In essence, the term “trust” applies to any situation where a person owns property in the name of another person and the law recognizes the obligations to use the property for the benefit of the other.  The main situation in which a trust is formed is the express intention of a person who “bills” the property. The “Settlor” will give property to someone he trusts (an “agent”) to use for someone close to his heart (a “beneficiary”). The fundamental requirement of the law is that a trust was truly “intentional” and that a gift, a relaxation or an agency relationship was not. The courts not only seek a guarantee on the intent of the administrator, but also propose that the terms of the trust be sufficiently secure, particularly with respect to the property and who should benefit from it. The courts also have the rule that a trust must ultimately be for people and not for a purpose, so that if all beneficiaries agree and age the most complete, they can decide how to use the property itself.  The historical trend towards the construction of trusts is to find a way to tax them. However, if the trust is designed as a charity, public order must ensure that it is always enforced. Non-profit trusts are one of the specific types of trusts governed by the Charities Act 2006. There are also very detailed rules for pension funds, for example under the Pensions Act 1995, in particular to define the legal obligations of dependants and to require a minimum of funding. The remedy for the beneficiaries is the return of all profits and, in theory, all profits are maintained on a constructive trust in the trust fund.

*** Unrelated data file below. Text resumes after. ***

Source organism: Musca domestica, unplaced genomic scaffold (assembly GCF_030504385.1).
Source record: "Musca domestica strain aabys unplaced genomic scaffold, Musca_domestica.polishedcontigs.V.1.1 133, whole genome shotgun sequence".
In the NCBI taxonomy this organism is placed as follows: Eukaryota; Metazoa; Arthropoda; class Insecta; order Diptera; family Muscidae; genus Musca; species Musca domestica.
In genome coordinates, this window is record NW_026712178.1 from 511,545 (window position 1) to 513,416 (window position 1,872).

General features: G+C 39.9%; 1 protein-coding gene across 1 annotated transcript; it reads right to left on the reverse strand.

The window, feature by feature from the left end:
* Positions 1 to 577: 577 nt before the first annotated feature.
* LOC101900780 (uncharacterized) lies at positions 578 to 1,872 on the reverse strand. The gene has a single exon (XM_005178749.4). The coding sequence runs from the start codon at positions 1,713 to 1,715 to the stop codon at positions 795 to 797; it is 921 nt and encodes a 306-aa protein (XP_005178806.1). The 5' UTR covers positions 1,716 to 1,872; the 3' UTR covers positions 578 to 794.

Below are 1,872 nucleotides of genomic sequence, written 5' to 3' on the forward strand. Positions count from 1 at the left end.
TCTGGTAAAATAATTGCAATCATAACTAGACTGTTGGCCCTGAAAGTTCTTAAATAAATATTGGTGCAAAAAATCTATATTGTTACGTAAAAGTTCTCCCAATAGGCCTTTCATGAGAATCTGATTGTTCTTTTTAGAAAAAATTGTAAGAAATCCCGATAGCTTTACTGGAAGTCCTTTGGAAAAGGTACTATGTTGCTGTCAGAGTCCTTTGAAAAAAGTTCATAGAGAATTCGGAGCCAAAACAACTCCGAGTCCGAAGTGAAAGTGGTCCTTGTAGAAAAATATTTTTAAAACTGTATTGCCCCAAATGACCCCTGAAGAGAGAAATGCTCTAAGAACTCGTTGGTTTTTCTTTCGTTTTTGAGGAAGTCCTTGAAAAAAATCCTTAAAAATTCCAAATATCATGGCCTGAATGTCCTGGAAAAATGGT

The same rule applies to adversarial transactions called “self-negotiation” where an agent enters into contracts with himself or a party related to the name of the trust. Although an agent is strict on the merits, he may at any time simply seek the consent of the beneficiaries or the court before seizing an opportunity that might be of interest to the trust. The extent of the tax and the authorized transactions of certain types may also be defined in the fiduciary company in order to exclude liability. According to Millett LJ in Armitage/Nurse, to the point that the agent still acts “honestly and in good faith for the good of the beneficiaries.” Finally, if an agent has indeed acted honestly, while a court can formally confirm that the agent must forego its profits, the court may recognize the agent as a generous quantum meruit.